During the early rise of the Internet, client/server architectures started taking center stage. Servers intended for specific workloads were deployed. These servers were simpler to manage and more cost effective when compared to mainframes. Data centers became more prominent as companies started relying more on the large sets of data that led to growth of data center solution providers. The infrastructure decentralized the computing power and brought it closer to the developers and users. Applications became more UI based instead of command-line driven, which made it easier for business users to consume technology.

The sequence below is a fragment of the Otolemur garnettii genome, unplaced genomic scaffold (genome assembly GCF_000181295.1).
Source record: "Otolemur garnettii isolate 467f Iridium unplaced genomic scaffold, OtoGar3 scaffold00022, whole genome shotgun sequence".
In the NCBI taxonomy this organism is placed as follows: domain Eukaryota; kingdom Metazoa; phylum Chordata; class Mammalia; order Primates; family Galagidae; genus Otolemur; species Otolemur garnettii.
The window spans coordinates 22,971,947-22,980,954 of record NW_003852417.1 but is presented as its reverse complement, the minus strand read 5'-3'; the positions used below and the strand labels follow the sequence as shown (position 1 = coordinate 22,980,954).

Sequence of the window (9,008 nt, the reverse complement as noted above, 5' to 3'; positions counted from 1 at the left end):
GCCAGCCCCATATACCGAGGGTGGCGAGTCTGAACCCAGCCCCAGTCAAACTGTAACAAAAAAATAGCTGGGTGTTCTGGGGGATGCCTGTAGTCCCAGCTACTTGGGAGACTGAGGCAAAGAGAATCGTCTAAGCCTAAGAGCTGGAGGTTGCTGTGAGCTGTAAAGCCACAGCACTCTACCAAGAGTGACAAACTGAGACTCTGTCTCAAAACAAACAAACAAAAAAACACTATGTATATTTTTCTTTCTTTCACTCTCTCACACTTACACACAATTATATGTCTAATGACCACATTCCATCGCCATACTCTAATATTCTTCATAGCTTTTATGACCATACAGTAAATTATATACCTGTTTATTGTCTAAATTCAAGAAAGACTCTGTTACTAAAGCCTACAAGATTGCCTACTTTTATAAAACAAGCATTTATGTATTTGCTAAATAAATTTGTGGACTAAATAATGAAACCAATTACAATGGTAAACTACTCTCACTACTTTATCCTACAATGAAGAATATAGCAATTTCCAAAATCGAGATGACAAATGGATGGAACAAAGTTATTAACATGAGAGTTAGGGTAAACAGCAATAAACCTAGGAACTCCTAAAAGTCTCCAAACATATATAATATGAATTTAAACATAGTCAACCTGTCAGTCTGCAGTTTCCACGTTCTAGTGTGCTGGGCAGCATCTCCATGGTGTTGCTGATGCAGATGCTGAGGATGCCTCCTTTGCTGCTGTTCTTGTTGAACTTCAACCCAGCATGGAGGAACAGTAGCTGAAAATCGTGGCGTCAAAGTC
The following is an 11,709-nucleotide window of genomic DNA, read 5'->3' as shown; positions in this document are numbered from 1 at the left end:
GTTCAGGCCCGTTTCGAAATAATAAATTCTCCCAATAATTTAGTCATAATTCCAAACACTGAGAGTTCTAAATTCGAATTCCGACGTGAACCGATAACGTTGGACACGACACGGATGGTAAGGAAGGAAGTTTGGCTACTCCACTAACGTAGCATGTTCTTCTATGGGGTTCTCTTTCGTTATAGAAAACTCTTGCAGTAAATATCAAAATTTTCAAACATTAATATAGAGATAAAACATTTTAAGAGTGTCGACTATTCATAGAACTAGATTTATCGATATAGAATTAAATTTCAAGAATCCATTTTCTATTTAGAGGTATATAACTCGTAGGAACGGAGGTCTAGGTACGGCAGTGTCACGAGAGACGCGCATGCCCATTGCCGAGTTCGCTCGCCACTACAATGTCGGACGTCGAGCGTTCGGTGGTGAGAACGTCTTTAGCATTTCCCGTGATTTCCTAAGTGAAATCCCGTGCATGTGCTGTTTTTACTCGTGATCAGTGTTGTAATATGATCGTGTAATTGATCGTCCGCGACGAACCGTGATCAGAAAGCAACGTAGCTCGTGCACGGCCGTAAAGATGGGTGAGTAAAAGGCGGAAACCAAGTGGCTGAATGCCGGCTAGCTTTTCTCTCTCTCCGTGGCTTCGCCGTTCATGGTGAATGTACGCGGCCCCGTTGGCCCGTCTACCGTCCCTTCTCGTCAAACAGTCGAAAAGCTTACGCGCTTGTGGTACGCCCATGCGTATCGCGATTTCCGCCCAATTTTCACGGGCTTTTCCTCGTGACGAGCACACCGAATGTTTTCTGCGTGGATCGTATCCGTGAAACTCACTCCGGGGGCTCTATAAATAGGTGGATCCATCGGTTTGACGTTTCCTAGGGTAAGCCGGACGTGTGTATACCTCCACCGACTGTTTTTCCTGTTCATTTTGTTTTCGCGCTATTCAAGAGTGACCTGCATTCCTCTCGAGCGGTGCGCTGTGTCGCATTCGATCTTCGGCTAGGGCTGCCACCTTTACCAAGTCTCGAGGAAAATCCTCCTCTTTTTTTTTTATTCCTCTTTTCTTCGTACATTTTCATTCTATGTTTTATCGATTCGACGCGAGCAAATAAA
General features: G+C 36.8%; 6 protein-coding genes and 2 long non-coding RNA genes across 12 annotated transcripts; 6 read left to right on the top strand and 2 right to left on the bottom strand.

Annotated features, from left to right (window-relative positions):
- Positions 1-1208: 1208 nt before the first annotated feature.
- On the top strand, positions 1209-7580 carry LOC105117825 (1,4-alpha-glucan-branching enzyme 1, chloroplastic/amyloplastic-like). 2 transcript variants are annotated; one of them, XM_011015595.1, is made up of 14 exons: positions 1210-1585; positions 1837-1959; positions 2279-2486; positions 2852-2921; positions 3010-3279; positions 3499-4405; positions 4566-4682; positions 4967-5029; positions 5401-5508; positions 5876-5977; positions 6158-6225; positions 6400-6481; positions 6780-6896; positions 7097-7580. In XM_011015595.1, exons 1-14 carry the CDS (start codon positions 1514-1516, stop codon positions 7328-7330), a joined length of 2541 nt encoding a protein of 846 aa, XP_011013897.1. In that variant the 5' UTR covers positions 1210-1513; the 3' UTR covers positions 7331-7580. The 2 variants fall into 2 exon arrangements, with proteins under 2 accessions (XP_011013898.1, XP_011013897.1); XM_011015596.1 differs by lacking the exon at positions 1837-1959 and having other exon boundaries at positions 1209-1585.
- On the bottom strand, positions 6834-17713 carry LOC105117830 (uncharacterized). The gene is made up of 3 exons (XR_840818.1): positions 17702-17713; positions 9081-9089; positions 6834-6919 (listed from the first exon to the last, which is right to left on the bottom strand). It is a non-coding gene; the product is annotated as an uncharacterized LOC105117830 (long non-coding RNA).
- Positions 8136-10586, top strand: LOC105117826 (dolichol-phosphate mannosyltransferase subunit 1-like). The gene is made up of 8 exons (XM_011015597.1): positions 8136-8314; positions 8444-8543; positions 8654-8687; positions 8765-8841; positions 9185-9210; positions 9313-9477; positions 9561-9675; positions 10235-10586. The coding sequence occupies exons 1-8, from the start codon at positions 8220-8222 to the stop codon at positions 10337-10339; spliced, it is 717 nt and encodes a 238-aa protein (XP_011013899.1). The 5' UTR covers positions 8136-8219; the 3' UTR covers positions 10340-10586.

As this approach gained popularity and became ubiquitous, organizations used it to host a wide variety of back-end and front-end capabilities. Organizations raced to have a presence online with web applications such as Ecommerce engines to make it simpler for customers to obtain products and services. The more applications and data grew to support business functions, the more server, storage, and networking hardware was needed. Often, this equipment was designated for each department, different applications, and management services like backups, DR, and monitoring. The amount of power and cooling required increased substantially with the number of servers running in data centers. Organizations experienced situations in which a cluster of servers were not used to their full capacity. Low server consolidation led to expenses for unused space, power, and cooling. This scenario is known as “server sprawl” and the remedy was virtualization.